Unveiling the best jobs of 2017
Job seekers and employees, cheer up. The 2017 job market is looking solid, especially for workers in key industries such as health care and business. Unemployment has dipped below 5 percent, recently reaching its lowest level since 2007, according to the Bureau of Labor Statistics. Plus, overall job growth is expected to increase by 6.5 percent between 2014 and 2024, BLS data show, generating nearly 10 million new jobs.
"I think it's generally a positive year," says John Challenger, CEO of Challenger, Gray & Christmas, an outplacement firm. "The economy is strong, unemployment is continuing to drop ... unless we tip into a recession."
So, what jobs are the stars on this generally bright employment horizon? U.S. News' 2017 Best Jobs rankings highlight the professions with great growth potential, enviable work-life balance, high wages and low unemployment. To rank the best jobs of 2017, U.S. News analyzed data from the BLS, weighing stats on job volume, median salary, stress level and other factors that matter most to workers. Here are a few trends to watch for.
New policies. As President-elect Donald Trump's administration takes shape, expect its policies to impact the job market in 2017 and beyond. "What's interesting and new this year is that the priorities of this administration really do change some of the fields ... where the growth might have been muted if we had more continuation of the policies of the last administration," Challenger says. An easing of regulations in the financial and energy sectors may spur demand for workers in fields like environmental engineering, petrochemical engineering, retail banking and financial analysis, Challenger says.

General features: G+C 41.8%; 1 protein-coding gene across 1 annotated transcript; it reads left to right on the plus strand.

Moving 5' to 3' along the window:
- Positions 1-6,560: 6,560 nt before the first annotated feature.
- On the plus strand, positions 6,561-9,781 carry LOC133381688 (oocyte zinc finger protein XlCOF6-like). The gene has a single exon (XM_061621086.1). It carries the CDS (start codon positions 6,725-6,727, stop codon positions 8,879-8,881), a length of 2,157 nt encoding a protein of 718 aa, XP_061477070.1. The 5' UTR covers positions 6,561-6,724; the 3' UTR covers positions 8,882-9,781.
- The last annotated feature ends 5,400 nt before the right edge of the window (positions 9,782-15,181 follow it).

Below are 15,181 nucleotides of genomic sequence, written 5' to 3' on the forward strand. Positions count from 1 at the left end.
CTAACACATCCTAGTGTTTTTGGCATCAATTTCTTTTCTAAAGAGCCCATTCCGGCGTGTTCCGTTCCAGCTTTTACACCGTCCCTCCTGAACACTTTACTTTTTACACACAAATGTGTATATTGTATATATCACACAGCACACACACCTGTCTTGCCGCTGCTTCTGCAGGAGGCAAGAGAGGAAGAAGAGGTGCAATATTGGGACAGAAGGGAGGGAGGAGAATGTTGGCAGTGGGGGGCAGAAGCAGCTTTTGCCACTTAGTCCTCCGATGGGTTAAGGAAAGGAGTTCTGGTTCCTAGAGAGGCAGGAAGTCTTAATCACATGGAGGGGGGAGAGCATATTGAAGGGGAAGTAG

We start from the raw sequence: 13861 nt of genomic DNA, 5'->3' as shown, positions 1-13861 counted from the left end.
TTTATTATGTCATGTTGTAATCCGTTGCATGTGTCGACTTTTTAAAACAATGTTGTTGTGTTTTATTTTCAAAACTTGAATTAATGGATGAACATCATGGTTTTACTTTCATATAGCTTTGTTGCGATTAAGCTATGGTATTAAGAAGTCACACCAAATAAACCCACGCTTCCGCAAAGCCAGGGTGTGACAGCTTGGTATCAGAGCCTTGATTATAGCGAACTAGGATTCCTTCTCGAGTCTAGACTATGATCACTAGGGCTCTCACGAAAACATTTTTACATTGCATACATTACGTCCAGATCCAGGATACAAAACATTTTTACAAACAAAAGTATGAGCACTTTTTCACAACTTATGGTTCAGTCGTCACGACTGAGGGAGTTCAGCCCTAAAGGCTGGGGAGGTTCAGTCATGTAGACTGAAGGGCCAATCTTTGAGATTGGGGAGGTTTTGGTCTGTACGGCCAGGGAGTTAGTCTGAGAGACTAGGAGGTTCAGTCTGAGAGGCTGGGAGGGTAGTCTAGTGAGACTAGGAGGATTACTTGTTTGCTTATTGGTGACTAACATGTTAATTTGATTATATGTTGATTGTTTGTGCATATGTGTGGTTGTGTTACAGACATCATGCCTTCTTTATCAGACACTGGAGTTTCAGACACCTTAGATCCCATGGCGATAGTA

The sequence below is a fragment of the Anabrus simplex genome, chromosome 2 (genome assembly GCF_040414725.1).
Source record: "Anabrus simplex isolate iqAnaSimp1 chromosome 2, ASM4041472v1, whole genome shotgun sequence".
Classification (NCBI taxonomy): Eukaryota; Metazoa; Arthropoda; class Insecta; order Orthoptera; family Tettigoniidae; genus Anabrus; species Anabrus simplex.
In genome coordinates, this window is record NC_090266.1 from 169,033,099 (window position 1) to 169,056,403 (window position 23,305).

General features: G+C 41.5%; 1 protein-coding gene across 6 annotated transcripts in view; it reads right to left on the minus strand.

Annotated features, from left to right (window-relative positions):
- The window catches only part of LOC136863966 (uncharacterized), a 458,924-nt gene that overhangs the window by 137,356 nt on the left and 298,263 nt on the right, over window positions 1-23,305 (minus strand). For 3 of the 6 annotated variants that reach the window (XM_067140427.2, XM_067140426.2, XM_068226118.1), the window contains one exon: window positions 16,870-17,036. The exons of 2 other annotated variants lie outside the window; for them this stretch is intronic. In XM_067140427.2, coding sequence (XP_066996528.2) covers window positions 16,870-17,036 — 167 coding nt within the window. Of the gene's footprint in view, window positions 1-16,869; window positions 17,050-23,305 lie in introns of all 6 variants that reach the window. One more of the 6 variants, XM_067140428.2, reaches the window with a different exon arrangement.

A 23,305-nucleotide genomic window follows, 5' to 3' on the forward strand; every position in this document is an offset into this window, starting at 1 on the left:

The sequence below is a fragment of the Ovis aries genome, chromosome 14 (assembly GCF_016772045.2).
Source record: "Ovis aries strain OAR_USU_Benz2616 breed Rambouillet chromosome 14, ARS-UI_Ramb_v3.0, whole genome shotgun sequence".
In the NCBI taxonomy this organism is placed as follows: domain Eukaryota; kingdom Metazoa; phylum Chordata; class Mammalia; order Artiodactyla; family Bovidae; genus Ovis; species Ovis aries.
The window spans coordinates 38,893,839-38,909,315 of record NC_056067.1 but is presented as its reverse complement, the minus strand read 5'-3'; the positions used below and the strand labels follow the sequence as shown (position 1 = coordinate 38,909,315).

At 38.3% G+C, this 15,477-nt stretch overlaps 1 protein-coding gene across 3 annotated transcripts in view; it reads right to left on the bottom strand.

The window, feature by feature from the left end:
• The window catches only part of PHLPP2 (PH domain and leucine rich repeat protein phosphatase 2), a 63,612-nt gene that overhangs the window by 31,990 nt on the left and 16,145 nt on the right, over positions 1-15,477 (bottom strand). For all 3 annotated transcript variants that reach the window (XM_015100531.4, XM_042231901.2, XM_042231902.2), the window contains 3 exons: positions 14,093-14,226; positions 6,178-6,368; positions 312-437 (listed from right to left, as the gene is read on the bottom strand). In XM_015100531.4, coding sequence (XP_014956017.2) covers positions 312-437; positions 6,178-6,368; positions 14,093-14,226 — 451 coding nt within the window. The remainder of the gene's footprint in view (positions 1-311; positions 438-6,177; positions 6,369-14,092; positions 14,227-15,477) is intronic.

Health care. Of this year's 100 Best Jobs, about half fall in the Health Care and Health Care Support categories. Long-term growth in these fields is propelled by an aging baby boomer population and increased demand for medical services.
And while many health jobs require advanced medical training, a large swath of them do not. Health care support jobs, such as home health aide and medical secretary, continue to be in high demand and require less training.
Business. Nearly one-fifth of the top 100 jobs land in the Business category, including one newcomer to the top 10 this year: statistician.
"Overall, we expect to see the current candidate-driven market that we've seen in 2016 continue on in 2017," says Paul McDonald, senior executive director for Robert Half, which staffs workers in the finance, accounting, technology, legal, creative and administrative professions. "For workers in the areas in which we cover, it's actually looking bright."
Technology. Expect long-term growth in technology, Challenger says. Demand for tech security workers, such as security analysts, will continue to rise in 2017. "Those individuals are in really high demand as more technology is being implemented daily and more breaches are happening daily," McDonald says.
Here's U.S. News' top 10 jobs of 2017: